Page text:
How to Write Your Own Wedding Vows

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Danielle and I were married a few years ago now but I still remember how nerve wracking it was trying to come up with the “perfect” words to say to her in front of our closest friends and family. Not only are you making promises for life but you’re likely opening up emotionally in front of people that you might not have done so before. I would estimate that in around 75% of the weddings we film couples read their own vows to each other and it is such a great way to make your ceremony a little more personal and meaningful. I’m so happy that we wrote our own vows and I’m positive that when a couple watches their wedding film and hears the emotion in their voices they are too.

HOW TO WRITE YOUR OWN VOWS (The Kismet Method)

So what is the best way to come up with your own vows? I believe the worst thing you can do is sit down with a pen and paper. You’re trying to climb a mountain of emotion! You’re beginning the process with a blank piece of paper and all you can think about is how badly you don’t want it to be blank! And when you do finally write something down it looks a little cheesy. This is a process that requires baby steps. First of all, just concentrate on trying to come up with some content, good or bad.

Think about what state of mind you’re in when you come up with your most creative ideas. Maybe go for a walk and clear your mind or lay back on the couch and close your eyes.  For myself, I went for a drive and set the “voice memo” app on my iphone to record. I played our favourite music on the stereo and thought about our relationship. After a while I just started talking to myself about how I felt, not just in the present, but how I felt when we met and how I hoped I would feel in the future. I talked about my favourite things about our relationship ad about Danielle. When I got home I listened through everything I had said and wrote down my favourite lines and phrases. At that point I had all the content I needed and it was just time for a little editing and tweaking.

You want to think of your vows as a mini story. And by that I mean structure it with a beginning, middle and an end. Take a look at all the lines you wrote down and group them together. The beginning stuff might be phrases that talk about how you felt when you first met or even something like “I can’t believe I’m standing here today”. You’re looking for phrases that set you up get you into the main part of your vows. The middle will likely be the bulk of your vows. These are your promises and commitments. Just like a hero faces a series of “trials” in the middle of a story think about what “trials” you might face together as a couple. How will you overcome those? What promises will you make so that your partner knows that your relationship can take on life’s ups and downs.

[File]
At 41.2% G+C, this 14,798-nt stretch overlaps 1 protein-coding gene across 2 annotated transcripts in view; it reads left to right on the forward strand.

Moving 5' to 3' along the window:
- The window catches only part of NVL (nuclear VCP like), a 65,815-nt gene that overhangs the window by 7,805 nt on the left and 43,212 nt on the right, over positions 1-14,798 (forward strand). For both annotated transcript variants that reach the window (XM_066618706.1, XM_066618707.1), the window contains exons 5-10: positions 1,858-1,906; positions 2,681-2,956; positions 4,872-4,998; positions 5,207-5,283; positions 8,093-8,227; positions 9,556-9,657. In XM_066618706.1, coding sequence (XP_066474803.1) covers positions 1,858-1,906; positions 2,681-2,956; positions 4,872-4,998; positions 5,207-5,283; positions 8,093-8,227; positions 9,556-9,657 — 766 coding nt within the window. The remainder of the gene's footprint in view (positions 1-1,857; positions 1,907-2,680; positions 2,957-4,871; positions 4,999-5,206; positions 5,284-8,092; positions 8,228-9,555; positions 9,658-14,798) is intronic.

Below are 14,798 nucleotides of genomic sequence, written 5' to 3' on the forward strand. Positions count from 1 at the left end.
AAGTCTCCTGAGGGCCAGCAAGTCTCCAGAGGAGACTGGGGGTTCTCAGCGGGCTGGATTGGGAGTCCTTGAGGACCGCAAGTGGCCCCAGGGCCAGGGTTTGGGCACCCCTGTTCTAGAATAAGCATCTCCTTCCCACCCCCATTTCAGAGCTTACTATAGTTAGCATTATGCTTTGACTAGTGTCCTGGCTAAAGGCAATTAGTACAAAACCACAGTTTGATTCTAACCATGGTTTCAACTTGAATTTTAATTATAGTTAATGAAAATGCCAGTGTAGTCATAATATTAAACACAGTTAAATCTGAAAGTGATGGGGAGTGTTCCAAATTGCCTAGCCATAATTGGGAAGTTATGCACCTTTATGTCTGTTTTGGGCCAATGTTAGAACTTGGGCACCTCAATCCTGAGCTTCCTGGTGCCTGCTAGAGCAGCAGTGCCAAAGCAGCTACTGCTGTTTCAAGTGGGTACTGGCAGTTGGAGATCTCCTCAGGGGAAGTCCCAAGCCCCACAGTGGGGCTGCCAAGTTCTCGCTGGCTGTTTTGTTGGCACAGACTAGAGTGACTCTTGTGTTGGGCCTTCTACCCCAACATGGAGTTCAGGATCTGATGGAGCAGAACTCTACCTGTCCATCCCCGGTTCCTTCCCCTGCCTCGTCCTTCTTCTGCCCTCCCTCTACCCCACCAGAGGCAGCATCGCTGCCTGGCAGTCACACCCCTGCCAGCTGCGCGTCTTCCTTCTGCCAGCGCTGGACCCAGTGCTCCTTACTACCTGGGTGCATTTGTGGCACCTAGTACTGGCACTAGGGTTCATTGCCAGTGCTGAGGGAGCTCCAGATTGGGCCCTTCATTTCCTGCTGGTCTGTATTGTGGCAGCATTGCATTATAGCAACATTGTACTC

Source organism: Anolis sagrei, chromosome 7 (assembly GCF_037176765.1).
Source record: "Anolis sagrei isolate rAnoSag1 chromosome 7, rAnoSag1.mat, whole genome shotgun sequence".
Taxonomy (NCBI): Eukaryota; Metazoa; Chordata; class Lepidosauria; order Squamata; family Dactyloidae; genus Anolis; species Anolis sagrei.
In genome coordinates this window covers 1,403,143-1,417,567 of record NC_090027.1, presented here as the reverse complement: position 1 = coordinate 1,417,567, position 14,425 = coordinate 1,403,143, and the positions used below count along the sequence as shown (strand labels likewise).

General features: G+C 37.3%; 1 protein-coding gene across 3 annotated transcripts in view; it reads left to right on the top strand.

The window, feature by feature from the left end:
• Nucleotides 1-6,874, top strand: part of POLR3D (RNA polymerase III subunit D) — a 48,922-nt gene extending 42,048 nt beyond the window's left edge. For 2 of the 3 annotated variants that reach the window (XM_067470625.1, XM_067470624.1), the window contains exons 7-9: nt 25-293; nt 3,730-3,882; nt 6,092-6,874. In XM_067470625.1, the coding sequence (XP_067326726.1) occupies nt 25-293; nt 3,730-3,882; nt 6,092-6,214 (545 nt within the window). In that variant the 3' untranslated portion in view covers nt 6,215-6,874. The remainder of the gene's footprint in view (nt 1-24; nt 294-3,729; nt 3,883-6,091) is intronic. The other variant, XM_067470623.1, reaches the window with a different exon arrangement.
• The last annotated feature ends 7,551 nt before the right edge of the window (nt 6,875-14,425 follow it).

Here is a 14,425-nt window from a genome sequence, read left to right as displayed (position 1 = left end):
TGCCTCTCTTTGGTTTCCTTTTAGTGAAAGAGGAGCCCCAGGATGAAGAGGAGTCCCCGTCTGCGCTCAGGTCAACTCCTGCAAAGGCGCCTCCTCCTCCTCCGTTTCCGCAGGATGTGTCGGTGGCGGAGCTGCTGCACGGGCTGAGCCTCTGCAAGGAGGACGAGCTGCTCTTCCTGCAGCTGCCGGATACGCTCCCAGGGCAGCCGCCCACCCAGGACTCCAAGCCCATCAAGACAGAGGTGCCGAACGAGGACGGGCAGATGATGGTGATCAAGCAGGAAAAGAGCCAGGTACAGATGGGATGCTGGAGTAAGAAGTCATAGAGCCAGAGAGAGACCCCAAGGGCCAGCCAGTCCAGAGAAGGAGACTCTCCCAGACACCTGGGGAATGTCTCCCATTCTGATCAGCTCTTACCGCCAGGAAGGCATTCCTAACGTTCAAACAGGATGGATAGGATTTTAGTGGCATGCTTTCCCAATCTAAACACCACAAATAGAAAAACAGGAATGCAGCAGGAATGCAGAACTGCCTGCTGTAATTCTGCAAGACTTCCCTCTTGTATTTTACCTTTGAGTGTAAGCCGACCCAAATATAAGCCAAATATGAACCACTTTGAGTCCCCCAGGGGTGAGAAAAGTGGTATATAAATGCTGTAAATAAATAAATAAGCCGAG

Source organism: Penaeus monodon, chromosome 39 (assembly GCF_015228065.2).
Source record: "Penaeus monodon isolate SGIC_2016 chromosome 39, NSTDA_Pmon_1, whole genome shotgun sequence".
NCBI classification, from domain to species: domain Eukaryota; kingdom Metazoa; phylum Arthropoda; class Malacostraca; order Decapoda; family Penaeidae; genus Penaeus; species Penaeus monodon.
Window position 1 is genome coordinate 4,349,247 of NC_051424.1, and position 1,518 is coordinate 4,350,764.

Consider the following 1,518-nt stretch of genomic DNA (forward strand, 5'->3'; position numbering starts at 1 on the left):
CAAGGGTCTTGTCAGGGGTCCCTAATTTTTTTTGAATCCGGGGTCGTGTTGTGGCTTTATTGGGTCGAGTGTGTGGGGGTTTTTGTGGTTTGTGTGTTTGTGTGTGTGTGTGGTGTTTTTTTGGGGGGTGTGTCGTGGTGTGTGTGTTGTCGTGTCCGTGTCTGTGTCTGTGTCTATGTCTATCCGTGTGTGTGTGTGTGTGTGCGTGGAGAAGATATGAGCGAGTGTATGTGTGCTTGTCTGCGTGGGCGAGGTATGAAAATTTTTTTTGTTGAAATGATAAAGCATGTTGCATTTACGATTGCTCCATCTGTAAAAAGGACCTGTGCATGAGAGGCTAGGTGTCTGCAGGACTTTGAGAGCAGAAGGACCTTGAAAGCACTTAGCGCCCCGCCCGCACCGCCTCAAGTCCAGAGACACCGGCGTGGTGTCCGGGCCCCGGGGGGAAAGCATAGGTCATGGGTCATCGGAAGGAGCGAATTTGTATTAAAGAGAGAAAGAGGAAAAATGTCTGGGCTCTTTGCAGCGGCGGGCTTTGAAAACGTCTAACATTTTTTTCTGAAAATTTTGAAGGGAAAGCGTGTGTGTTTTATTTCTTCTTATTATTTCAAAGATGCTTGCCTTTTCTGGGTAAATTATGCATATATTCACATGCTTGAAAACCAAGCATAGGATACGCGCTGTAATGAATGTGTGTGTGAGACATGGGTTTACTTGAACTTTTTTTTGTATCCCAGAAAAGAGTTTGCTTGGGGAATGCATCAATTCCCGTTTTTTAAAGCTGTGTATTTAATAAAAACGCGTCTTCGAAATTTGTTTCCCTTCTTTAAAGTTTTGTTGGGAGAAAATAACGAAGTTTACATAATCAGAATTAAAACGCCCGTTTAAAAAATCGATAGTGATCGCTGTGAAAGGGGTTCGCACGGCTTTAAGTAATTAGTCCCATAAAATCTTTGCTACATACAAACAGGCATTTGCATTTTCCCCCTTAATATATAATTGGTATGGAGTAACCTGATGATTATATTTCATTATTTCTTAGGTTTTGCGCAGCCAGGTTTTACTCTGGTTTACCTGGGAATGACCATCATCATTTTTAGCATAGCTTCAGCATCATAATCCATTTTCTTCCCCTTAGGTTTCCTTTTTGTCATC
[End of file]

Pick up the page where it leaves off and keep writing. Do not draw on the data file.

Next you want to round of your vows with something fitting. Take a look through your content and see if anything jumps out. You could reference the future (“I can’t wait to spend the rest of my life with you”) or it could even be some kind of giving of thanks (“thank you for making me the person I am today, I love you”). OK, those lines aren’t exactly corkers, but you get the picture.

Finally you’ll need to edit those vows and trim the “fat”. Honestly, your vows don’t need to be 2 pages long. And you don’t need to say “I love you so much” seven times (they already know that!). Is there anything you’ve said twice? Are there any words you put in just because you thought you should? Remember, this is a genuine statement, coming straight from the heart and often simpler is better. Show the vows to a couple of friends and see what they think. Having a set of fresh eyes is so important (by the way, make sure to do all of this at least a few weeks before your wedding!).

READING YOUR VOWS

Whether you’re reading your own vows or traditional vows it doesn’t hurt to practice so that you can deliver your lines with confidence and be heard. No matter what, you’re going to get emotional and a little forgetful. So write them out nice and clearly and give yourself the freedom to glance at the words every now and again. In an ideal situation you’ll know everything by heart (very difficult!) but at the very least memorise your final line(s) so that you can look straight into their eyes deliver some of the most meaningful words you’ll ever say.

In the end there is no real “magic bullet” answer to writing your vows but I hope that our advice helps someone out there. Take a look through our films and see who inspires you. What sounded good to you and what wasn’t your cup of tea. As I said above, its all about baby steps. Start early and take your time. We’re always happy to help and we wish you the best of luck!

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